Moving Manukau from a 9-5 economy to a full-time economy
To support the wider Southern Auckland population lifting itself socio-economically its population need to be able to access high quality, well-paying sources of employment. Creative industries (see definition) below would be one of those high quality, well-paying jobs that would boost Southern Auckland as well as wider Auckland.
The creative industries refers to a range of economic activities which are concerned with the generation or exploitation of knowledge and information. They may variously also be referred to as the cultural industries (especially in Europe (Hesmondhalgh 2002, p. 14) or the creative economy (Howkins 2001), and most recently they have been denominated as the Orange Economy in Latin America and the Caribbean (Buitrago & Duque 2013).
Howkins’ creative economy comprises advertising, architecture, art, crafts, design, fashion, film, music, performing arts, publishing, R&D, software, toys and games, TV and radio, and video games (Howkins 2001, pp. 88–117). Some scholars consider that education industry, including public and private services, is forming a part of creative industry. There remain, therefore, different definitions of the sector (Hesmondhalgh 2002, p. 12)(DCMS 2006). Yet so far Howkins has not been internationally recognized.
The creative industries have been seen to become increasingly important to economic well-being, proponents suggesting that “human creativity is the ultimate economic resource,” (Florida 2002, p. xiii) and that “the industries of the twenty-first century will depend increasingly on the generation of knowledge through creativity and innovation” (Landry & Bianchini 1995, p. 4).
For Southern Auckland to attract creative industries we need a place for them to cluster (specifically around supporting infrastructure) in order that they enjoy agglomeration benefits. Fortunately we have such a place – Manukau City Centre as a starting point to attract these industries. We also have Wiri and East Tamaki nearby (and within easy reach) to support a creative cluster in Manukau if someone wanted to build a larger scale media studio or technology hub.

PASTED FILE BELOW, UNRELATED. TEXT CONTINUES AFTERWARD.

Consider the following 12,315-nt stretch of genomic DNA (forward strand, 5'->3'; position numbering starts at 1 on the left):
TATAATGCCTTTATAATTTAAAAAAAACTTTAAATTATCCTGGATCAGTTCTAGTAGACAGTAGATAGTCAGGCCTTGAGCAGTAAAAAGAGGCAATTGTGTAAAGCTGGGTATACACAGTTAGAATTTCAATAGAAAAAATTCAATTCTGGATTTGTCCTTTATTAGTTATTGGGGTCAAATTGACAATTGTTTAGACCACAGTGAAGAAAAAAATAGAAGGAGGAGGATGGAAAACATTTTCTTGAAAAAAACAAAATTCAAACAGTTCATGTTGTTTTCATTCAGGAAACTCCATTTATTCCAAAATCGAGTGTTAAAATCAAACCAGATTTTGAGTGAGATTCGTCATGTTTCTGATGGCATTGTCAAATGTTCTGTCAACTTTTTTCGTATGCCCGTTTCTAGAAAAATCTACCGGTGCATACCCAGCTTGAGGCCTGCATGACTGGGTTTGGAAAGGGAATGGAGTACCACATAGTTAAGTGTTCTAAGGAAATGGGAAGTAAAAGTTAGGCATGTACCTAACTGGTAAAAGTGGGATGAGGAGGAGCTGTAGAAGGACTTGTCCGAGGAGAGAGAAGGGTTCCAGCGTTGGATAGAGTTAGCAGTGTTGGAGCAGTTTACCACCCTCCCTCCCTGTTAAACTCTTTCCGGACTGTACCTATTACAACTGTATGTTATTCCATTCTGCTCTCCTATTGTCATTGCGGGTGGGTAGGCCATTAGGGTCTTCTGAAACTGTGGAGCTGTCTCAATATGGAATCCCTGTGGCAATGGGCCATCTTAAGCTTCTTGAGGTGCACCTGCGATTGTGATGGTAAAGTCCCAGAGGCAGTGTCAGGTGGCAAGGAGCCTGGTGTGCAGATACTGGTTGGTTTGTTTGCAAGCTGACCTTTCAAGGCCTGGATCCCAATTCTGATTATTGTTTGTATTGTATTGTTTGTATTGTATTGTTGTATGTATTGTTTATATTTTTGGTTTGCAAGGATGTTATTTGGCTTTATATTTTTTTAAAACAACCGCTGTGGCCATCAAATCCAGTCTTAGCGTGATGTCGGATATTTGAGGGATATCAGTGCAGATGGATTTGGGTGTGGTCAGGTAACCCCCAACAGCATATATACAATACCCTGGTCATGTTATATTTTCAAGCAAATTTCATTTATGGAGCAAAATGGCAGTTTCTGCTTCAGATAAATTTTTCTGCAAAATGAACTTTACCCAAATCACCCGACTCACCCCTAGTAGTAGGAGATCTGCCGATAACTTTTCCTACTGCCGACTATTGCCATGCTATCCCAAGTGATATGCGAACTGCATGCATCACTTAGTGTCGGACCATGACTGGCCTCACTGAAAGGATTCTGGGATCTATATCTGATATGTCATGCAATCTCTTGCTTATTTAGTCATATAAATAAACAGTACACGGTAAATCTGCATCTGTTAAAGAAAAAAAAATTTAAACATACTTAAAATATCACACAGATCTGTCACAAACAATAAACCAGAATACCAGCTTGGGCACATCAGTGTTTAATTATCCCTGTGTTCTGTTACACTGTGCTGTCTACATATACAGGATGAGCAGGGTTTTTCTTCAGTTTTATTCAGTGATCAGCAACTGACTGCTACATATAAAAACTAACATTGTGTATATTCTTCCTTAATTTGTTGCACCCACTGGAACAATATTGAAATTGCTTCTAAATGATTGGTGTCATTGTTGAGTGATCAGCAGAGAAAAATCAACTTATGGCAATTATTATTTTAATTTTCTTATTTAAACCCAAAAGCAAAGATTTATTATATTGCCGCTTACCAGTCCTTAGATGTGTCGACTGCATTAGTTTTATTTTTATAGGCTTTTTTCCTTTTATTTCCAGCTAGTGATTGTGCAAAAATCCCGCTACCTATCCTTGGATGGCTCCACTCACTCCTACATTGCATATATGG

The question is how do we attractive such creative industries to Manukau?
The first and primary answer is through accessibility by transportation. That is how well would Manukau City Centre be connected to wider Auckland AND within itself for creative industries to be attracted (and stay). Manukau for wider connections is in a pretty good space with the New Bus Network, Manukau Station, the soon to be completed Manukau Bus Station, the motorway network and close proximity to the Airport. Within Manukau it is a bit of a different story with walking and cycling not that easy given the wide roads often set to 60km/h as well as poor pedestrian phasing of traffic lights. Large surface parking lots also do not do much for attracting pedestrians and cyclists either.
Panuku Development Auckland know that and (will be) is reflected in their High Level Project Plan for Transform Manukau due out in March.